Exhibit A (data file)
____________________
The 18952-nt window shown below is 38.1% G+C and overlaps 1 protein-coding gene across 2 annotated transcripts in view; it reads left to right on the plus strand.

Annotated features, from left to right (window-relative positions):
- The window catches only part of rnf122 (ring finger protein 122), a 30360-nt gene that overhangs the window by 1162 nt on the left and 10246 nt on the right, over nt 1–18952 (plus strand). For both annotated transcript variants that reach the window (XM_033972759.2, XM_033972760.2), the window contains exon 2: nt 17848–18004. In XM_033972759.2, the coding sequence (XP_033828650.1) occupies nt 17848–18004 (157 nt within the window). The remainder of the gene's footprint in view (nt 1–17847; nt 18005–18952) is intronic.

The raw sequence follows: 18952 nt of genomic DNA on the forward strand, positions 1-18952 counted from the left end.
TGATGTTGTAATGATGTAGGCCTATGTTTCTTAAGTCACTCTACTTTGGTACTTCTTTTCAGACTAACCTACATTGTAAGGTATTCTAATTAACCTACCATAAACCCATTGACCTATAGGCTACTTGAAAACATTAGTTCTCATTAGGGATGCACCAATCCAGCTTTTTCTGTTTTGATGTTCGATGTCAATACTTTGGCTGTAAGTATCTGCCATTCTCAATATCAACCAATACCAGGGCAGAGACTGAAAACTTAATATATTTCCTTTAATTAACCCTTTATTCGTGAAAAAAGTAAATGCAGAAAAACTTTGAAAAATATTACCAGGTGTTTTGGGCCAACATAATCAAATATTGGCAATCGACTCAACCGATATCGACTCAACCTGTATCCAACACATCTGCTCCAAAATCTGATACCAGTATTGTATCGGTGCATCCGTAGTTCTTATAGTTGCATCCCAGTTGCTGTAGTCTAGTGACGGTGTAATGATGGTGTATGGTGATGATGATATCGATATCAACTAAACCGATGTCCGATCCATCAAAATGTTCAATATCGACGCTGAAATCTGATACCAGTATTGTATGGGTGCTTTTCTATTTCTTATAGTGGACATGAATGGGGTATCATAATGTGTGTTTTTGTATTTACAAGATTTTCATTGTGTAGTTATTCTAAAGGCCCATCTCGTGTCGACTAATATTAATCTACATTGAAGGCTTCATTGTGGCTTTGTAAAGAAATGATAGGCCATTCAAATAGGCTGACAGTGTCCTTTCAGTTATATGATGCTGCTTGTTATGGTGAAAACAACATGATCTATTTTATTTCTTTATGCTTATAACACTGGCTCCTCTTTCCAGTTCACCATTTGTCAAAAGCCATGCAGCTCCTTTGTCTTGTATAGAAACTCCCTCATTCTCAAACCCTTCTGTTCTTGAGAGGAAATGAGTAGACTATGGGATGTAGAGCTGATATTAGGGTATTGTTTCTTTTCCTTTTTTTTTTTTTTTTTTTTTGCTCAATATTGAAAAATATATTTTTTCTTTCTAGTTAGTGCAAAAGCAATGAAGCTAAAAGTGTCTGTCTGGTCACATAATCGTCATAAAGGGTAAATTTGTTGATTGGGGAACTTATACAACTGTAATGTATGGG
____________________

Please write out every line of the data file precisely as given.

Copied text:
The 18952-nt window shown below is 38.1% G+C and overlaps 1 protein-coding gene across 2 annotated transcripts in view; it reads left to right on the plus strand.

Annotated features, from left to right (window-relative positions):
- The window catches only part of rnf122 (ring finger protein 122), a 30360-nt gene that overhangs the window by 1162 nt on the left and 10246 nt on the right, over nt 1–18952 (plus strand). For both annotated transcript variants that reach the window (XM_033972759.2, XM_033972760.2), the window contains exon 2: nt 17848–18004. In XM_033972759.2, the coding sequence (XP_033828650.1) occupies nt 17848–18004 (157 nt within the window). The remainder of the gene's footprint in view (nt 1–17847; nt 18005–18952) is intronic.

The raw sequence follows: 18952 nt of genomic DNA on the forward strand, positions 1-18952 counted from the left end.
TGATGTTGTAATGATGTAGGCCTATGTTTCTTAAGTCACTCTACTTTGGTACTTCTTTTCAGACTAACCTACATTGTAAGGTATTCTAATTAACCTACCATAAACCCATTGACCTATAGGCTACTTGAAAACATTAGTTCTCATTAGGGATGCACCAATCCAGCTTTTTCTGTTTTGATGTTCGATGTCAATACTTTGGCTGTAAGTATCTGCCATTCTCAATATCAACCAATACCAGGGCAGAGACTGAAAACTTAATATATTTCCTTTAATTAACCCTTTATTCGTGAAAAAAGTAAATGCAGAAAAACTTTGAAAAATATTACCAGGTGTTTTGGGCCAACATAATCAAATATTGGCAATCGACTCAACCGATATCGACTCAACCTGTATCCAACACATCTGCTCCAAAATCTGATACCAGTATTGTATCGGTGCATCCGTAGTTCTTATAGTTGCATCCCAGTTGCTGTAGTCTAGTGACGGTGTAATGATGGTGTATGGTGATGATGATATCGATATCAACTAAACCGATGTCCGATCCATCAAAATGTTCAATATCGACGCTGAAATCTGATACCAGTATTGTATGGGTGCTTTTCTATTTCTTATAGTGGACATGAATGGGGTATCATAATGTGTGTTTTTGTATTTACAAGATTTTCATTGTGTAGTTATTCTAAAGGCCCATCTCGTGTCGACTAATATTAATCTACATTGAAGGCTTCATTGTGGCTTTGTAAAGAAATGATAGGCCATTCAAATAGGCTGACAGTGTCCTTTCAGTTATATGATGCTGCTTGTTATGGTGAAAACAACATGATCTATTTTATTTCTTTATGCTTATAACACTGGCTCCTCTTTCCAGTTCACCATTTGTCAAAAGCCATGCAGCTCCTTTGTCTTGTATAGAAACTCCCTCATTCTCAAACCCTTCTGTTCTTGAGAGGAAATGAGTAGACTATGGGATGTAGAGCTGATATTAGGGTATTGTTTCTTTTCCTTTTTTTTTTTTTTTTTTTTTGCTCAATATTGAAAAATATATTTTTTCTTTCTAGTTAGTGCAAAAGCAATGAAGCTAAAAGTGTCTGTCTGGTCACATAATCGTCATAAAGGGTAAATTTGTTGATTGGGGAACTTATACAACTGTAATGTATGGG